School: Peterson School - Town of Thorp

Contact: Dolores (Mohr) 


Surnames: Peterson, Warden, Robinson, Diedrich, Crowley, McKee, Sorenson, Lee, Warner, Ignasiak, Kern, Halvorson, Smart, Lund, Nelson, Ogle, Jacobson.

----Source: THORP COURIER (Thorp, Clark County, Wis.) 07/03/1952

The Peterson School of District No. 4 is located in the NW ¼ of SW ¼ Section 21 of the Town of Thorp, Clark County, Wis. It is about forty-two miles from Neillsville, the county seat. The area of the district is four and five eighths square miles. There are 123 people living on 34 farms. These statistics are for 1952. The population has decreased considerably during the last 25 years when this same area contained 52 farms.

The school enrollment has also decreased due to the decrease in the number of families and size of families. The enrollment decreased from 71 children in 1919 to only ten in 1951. In 1952 the school will be closed and pupils will attend Lincoln School in Stanley.

At first the Town of Thorp and Town of Worden were combined in one township and in 1894 a division was made. The North Fork School (Eidsvold) was very crowded, due to the large number of families living there. That was one reason for organizing Distr. No. 4 known as Peterson District.

Harry and Guy Warden and Joe Robinson cleared the land purchased from Reuben Warden. Fayette Diedrich was contracted to build the building which is still in use, though built in 1891. A wood structure 22 by 38 feet set on wooden blocks was first built. Later a hall was added to the front and a woodshed to the rear. A stone foundation was added later. The building was heated by a box stove which was a boxlike stove with no jacket. The first wood for the stove was cut off the school yard. Each year 16 cords of two foot long wood were purchased, as well as two cords of pine for kindling.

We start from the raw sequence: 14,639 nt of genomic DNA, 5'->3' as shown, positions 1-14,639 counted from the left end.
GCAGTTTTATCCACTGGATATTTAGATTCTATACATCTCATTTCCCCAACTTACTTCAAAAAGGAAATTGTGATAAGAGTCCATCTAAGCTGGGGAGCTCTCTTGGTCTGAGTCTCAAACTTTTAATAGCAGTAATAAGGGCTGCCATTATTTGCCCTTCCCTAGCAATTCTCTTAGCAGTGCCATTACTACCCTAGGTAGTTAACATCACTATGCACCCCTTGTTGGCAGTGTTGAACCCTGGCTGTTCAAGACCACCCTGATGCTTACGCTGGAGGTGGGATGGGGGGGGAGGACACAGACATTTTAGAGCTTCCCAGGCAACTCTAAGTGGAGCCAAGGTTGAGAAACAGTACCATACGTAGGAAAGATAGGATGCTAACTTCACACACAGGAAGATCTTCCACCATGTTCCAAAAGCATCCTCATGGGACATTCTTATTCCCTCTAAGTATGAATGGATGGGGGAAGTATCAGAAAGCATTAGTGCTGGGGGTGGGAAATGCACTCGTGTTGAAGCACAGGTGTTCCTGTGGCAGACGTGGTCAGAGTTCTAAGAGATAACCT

School opened in the fall of 1891 with Bill Warner as first teacher. He taught one semester and then Joie Roth was selected as teacher. Two other early teachers were Tom Crowley and M. S. McKee.

The first pump was made of wood. The well now in use was the third one drilled, and the rust in the water still hasn’t been eliminated.

The school was originally called the Warden school in honor of Reuben Warden who lived nest tot eh school. Because there was a Worden school in the town of Worden, the two schools were easily confused. Later the Warden school was officially named Peterson school in honor of P. A. Peterson, who lived on the former Warden farm.

Although there are a number of Polish children in the district today, there were none attending school when it was first built. The first settlers were Scandinavian, Irish, Old American Stock and some German. Some early settlers were Reuben Warden, J. Jacobson, Wm. Ogle, John Nelson, Andrew Lee, Elmer Warner, Julius Lund, John Smart, Jacob Halvorson, James Kern, John Warden, Bernard Hanson, Charles Carlson, Martin Ignasiak, Ara Warner, and Jens Sorenson.

Four teachers later taught in this school who were eighth grade graduates from this school. They were Mabel Warden (Mrs. Oscar Isenberger) still living in the district., Imogene Baker (Mrs. Leo Oberlie) of Gilman, Olive Warden (Mrs. Bert Miller), Withee, and Nora Ogle (Mrs. John Poppe) living in Michigan.

Two sets of twins attended school together one year. Howard and Harold Warden and Flossie and Floy Black.

On Nov. 8, 1914 this school received a citation from Governor Walter S. Goodland honoring its former pupils who were in the service of the U. S. Armed Forces. Thirty-eight names were on the honor roll then. One soldier, Andrew Sehm, was killed in action in France. Later Carl Lund was killed in action in the Pacific.

This school was one of ten Wisconsin schools so honored.

This information was obtained from older residents of the community and complied by Delores William, the only eighth grad student in Peterson school in 1951-1952, and was part of her study of the history of Clark County.



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